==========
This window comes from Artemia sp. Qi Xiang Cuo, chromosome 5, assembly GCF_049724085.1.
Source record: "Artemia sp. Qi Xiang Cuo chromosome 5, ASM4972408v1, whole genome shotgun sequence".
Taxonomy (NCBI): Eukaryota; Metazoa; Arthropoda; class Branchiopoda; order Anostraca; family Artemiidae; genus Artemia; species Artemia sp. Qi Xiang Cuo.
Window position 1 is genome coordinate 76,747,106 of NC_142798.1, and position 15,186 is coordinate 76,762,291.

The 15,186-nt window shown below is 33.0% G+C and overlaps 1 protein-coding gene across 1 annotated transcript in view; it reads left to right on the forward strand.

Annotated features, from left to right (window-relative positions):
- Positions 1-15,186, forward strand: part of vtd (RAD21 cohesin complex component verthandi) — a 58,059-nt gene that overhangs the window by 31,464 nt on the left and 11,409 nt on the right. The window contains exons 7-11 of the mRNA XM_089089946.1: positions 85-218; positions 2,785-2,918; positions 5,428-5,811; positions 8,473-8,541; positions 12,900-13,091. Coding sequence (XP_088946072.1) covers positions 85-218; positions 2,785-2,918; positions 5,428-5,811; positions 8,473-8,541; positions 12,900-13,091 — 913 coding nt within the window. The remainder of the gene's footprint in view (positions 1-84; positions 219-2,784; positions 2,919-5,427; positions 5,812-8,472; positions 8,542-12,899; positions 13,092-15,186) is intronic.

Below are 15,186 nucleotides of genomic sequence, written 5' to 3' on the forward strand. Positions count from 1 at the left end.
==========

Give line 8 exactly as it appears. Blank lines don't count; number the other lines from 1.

Below are 15,186 nucleotides of genomic sequence, written 5' to 3' on the forward strand. Positions count from 1 at the left end.